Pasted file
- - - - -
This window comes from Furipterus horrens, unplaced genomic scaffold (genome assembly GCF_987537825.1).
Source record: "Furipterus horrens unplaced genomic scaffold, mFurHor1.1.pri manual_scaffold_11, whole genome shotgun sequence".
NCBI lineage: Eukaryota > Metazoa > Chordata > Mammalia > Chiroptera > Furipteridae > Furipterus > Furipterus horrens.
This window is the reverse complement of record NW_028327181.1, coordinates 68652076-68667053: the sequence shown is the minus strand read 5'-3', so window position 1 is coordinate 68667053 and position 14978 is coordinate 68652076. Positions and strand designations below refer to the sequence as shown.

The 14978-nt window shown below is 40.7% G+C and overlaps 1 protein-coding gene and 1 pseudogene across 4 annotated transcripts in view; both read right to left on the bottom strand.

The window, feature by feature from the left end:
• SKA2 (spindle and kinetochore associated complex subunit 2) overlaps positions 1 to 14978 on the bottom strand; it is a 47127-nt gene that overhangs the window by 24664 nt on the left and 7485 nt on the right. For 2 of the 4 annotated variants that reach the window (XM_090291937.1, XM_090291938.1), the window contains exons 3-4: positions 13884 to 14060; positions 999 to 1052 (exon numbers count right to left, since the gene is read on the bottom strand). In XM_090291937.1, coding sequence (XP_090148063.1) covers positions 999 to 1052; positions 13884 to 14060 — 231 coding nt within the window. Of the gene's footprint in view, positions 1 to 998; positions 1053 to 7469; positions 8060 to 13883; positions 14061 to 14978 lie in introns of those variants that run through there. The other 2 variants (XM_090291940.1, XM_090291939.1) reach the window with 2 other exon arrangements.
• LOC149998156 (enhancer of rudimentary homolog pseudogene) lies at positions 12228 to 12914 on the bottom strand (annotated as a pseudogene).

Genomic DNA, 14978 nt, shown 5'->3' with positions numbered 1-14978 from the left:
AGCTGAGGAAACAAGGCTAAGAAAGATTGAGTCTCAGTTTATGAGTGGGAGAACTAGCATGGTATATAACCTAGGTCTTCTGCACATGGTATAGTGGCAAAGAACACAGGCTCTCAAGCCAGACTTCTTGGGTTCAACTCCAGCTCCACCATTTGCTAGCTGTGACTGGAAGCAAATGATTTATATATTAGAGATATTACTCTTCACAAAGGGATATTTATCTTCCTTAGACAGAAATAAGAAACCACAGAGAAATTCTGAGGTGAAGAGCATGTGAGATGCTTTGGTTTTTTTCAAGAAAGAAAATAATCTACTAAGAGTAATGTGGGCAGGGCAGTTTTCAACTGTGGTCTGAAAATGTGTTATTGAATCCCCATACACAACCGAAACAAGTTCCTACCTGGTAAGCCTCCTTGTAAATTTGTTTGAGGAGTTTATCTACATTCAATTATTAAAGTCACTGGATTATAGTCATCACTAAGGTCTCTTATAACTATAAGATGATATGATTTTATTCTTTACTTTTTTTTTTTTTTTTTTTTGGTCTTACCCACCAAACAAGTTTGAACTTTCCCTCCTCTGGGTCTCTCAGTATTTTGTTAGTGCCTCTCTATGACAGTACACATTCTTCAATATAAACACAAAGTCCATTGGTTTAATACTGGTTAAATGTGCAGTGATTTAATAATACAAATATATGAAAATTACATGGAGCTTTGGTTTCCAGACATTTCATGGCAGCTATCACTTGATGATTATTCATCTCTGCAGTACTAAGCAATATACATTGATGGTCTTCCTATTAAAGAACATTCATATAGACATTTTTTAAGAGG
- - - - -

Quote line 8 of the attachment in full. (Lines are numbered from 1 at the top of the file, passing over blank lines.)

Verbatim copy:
• LOC149998156 (enhancer of rudimentary homolog pseudogene) lies at positions 12228 to 12914 on the bottom strand (annotated as a pseudogene).